• So true though, I don’t want to run the risk, I know if they want to really look into our business model we can’t hide any fuel costs… I just added another question in point 3, what’s your opinion on that one? Appreciate your input so far.

          • @easoweno: You'd have to do what's appropriate to your risk profile.

            I hate debt so I wouldn't (this is a personal belief and thus irrational) but I know someone who was offered a verrrrrry low rate and said "eh, I might as well" and took up the offer even though they could afford to buy it outright. (Their logic is by keeping the big amount of cash they'll be able to get a better return by investing/using that money. But that's their guess, of course)

        • Sidebar: in the earlier part of the decade there was a fairly generous exemption for "utes" to not have FBT because "clearly a ute is not a car and primarily designed for business purposes, sure, etc".

          Then utes became more and more glamorous (sweet sound system, brah) until they creeped across the line of "okay, people are clearly buying these things to drive normally, not to lug cement mixers across building sites".

          The ATO changed the rules and created a clusterscramble of tests for whether utes were reeeeeeeeeally in the spirit of a pure business use asset, so now most of the "utes don't have FBT" concepts no longer apply.

          A lot of people aren't aware of this because updates to tax laws aren't common barbecue topics.

  • +1

    If you will use the car significantly (90/10, 80/20) for your business then go for it. Tip is that you run a logbook for 3 months as evidence of business use for ATO. Otherwise just forget it use your current car and claim actual business usage ( 50+ cents/km) .
    Other ideas for your pre-tax buiness $
    a) Super, 15% tax if you dont have a first home then $15k each per year for 2 years ( $60K) into your super, that you can withdraw when purchasing first home ( super fund first home saving scheme)
    b) Super, better if you are on the wrong side of 50, 15% tax on $27.5K each max per year (with catchup since 2018)
    c) Trust: Distribution to relatives over 18 earning less than $45K even better less than $18K as that is tax free income.

    • a. we already bought a house
      b. done that too
      c. not done, but I thought trust is for something that's at least $1-2 mil worth of assets? Otherwise the running cost of the trust is not worth? The company turn over will be approx. $80k this year.

      • +1

        Just on c) the trust does not have to to be used as holder of assets, it also protects you and yours assets at arms length from any legal issues from risk exposure from business as well as provides a legal mechanism to distribute income to family. Your accountant will know about them, cost is $2-3K year, so well worth it for asset protection and if you can distribute to a number of family members not on high incomes. But if you are just distrubuting to yourself and partner who already have jobs then not much in it. Conversely if you have one relative eg a stay at home uni student then that $18K tax free will be at least a 32% benefit ie $5600 over paying tax on your marginal tax rate.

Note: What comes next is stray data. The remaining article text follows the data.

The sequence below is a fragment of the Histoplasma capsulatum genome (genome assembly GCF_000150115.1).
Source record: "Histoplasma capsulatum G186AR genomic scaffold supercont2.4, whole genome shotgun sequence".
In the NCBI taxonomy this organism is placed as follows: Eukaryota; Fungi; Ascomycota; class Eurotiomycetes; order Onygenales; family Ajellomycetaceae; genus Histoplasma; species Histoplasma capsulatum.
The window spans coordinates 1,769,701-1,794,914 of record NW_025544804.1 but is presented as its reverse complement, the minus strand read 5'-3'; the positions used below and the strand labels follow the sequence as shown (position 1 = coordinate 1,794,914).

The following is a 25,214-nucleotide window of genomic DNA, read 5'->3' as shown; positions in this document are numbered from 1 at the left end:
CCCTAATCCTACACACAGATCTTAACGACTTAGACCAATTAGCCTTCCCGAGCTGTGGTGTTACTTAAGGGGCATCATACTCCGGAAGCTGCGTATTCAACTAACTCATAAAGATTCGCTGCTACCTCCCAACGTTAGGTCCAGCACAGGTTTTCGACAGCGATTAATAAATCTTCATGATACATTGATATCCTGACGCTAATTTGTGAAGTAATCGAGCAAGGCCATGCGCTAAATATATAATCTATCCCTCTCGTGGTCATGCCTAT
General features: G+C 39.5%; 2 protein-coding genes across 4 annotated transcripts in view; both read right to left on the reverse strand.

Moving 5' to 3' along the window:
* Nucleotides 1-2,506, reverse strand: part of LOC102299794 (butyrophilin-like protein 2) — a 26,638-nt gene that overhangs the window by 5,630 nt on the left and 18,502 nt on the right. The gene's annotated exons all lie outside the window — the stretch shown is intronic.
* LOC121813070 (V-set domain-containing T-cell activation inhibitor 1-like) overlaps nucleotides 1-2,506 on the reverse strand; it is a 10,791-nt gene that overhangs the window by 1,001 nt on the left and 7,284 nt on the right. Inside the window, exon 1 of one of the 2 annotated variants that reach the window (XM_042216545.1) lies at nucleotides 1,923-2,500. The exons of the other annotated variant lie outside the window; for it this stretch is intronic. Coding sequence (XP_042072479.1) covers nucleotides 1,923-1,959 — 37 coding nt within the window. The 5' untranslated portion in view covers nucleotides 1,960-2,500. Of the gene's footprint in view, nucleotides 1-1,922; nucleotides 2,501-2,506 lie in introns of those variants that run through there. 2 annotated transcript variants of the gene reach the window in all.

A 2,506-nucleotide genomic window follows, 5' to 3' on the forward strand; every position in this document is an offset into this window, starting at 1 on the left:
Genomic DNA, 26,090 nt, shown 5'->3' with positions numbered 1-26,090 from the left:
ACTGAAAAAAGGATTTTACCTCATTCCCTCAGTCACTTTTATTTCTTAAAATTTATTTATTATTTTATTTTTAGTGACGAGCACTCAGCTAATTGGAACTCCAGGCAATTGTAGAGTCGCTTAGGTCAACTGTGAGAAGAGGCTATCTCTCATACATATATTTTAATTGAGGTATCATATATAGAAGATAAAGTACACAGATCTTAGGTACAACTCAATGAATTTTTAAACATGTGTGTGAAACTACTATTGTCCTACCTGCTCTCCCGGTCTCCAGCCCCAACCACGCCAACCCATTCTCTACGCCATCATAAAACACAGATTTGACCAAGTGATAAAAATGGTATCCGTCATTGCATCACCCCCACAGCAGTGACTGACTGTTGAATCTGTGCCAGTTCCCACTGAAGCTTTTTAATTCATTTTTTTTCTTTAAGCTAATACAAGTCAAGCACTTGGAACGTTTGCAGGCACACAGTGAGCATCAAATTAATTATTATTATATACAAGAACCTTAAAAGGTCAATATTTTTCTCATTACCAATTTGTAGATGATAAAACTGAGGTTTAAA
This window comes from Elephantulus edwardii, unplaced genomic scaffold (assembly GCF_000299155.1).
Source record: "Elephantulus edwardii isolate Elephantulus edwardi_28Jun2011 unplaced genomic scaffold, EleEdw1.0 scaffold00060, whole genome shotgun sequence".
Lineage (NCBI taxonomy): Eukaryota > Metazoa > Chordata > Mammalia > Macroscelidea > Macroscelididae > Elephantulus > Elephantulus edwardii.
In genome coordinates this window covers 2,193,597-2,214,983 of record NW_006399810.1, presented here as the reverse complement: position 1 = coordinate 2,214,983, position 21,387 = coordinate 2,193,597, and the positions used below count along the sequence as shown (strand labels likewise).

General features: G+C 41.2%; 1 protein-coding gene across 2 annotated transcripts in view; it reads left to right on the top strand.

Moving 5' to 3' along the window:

• Interesting… Do you mean you can put the company under a family trusts? What happen to the assets/stocks that’s been bought already? Do you need to transfer them and pay tax/fee to put them under the trust?

      • 80k this year, what about moving forward? Is it going to grow? Also you've said turnover is 80k, what's the actual profit there? Are you a 80k turnover with 50% profit or? I turnover $5 mil, but in a low profit industry..

        If your $80k is 80k profit then that's different and advice would also depend on what you and your partners tax rates are for your other jobs.

  • Had a friend do this (he's a financial advisor and uses the car roughly 70/30 for business/personal.

    The current asset writeoffs made it a no brainer. Although make sure you actually need the car.
    Don't do what one of the previous people who went down this path did and buy a car for the sake of writing off profit, thus less tax.

  • +2

    If you find you have more common sense than your accountant, time to change accountants.

  • +1

    I'm sorry - but any accountant that tells you to buy a car for tax purposes is, quite frankly, bordering on negligence…

    Here's a good rule of thumb - Assume you're never going to get a tax deduction for any purchase you make and then ask yourself 'would I still be buying this if not for the tax deduction?' - that's your answer.

  • I looked at this two years ago when buying my new car but between FBT and paying increased premiums for insurance it wasn't worth it.

  • Do you have any young children, if they help you in any way with the business you should be paying them a salary and super.

  • Go back and ask The Accountant.